why is the subject "statement" not "prime minister"?

sky753

Senior Member
Chinese
Hello Everyone,

The following sentence is taken from NPR news in 1980s, I would like to know here why "statement" not "prime minister" is used as subjective in the sentence?( The sentence is taken from NPR news in the 1980s.?

A group of more than a thousand students and youths caused thousands of dollars of damage by burning and stoning the offices of the South African trade mission, South African Airways, Air Malawi, and the Malawian High Commission. The demonstrators suspected South African complicity in the plane crash that killed Mozambiquan President Machel in South Africa and blamed Malawi for supporting the Pretoria-backed insurgents that are attacking Mozambique. Zimbabwean government officials appealed for calm, and a statement from Prime Minister Mugabe just back from a trip to London is expected tomorrow.

If statement replaced by Prime Minister, the sentence can be adjusted to "Prime Minister Mugabe just back from trip to London is expected to make a statement"

Could you tell me the reason why statement not prime minister is used here?

Best regards

Sky
 
  • JulianStuart

    Senior Member
    English (UK then US)
    Both are possible in English:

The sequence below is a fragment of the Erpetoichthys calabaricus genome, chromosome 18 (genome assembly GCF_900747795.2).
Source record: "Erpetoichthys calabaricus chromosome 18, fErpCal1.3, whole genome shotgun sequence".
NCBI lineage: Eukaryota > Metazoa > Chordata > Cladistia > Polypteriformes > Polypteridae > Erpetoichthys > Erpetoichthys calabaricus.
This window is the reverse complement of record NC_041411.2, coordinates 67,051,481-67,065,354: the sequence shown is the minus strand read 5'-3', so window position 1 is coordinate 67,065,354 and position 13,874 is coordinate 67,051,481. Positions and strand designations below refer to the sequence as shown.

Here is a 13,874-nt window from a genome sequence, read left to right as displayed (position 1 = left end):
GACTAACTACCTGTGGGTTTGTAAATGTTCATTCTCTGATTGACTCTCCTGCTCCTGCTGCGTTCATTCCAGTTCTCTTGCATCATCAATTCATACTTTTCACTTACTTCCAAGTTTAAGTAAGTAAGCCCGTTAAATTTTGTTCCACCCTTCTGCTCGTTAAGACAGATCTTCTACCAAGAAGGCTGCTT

1) A statement from X is expected.
    2) X is expected to make a statement.

    The first part of a sentence is usually considered the more important information - in 1, the statement is what the sentence is about, while in 2, it's more about what X is expected to do.

    The writer decides which way round the sentence is written:)
     
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    sky753

    Senior Member
    Chinese
    Thanks for your time, Julian. In my opinion, the writer use his sentence probably because, he thinks, the sentence is more concise than the sentence starting with "the prime minister", as you know, the "statement" sentence is two words more than the "prime minister" sentence.(to, and make). Since the sentence is part of NPR news, and the essence of news is conciseness. I am wondering if your native speakers can agree with me on the analysis.

    Also, I suppose, using the writer's sentence is more smooth in its context than the "prime minister" sentence. But I can't give my analysis here, could someone give your opinion here?
     

    JulianStuart

    Senior Member
    English (UK then US)
    I think you are over-thinking this:) I doubt very much that conciseness and word count were a big concern in the writer's mind. One possible reason to put statement first was that it would add to the "appeals for calm" - it is in the same conceptual category as "appeal".
     

    bennymix

    Senior Member
    sky, it's rather simple. The preposition 'from' indicates that what follows is unlikely the subject, rather it's the object of the preposition, with the phrase acting, here, as an adjective.

    Compare: A flower from my garden is now in a vase in my dining room.

    Flower is the subject and the prepositional phrase following is adjectival.
     

    sky753

    Senior Member
    Chinese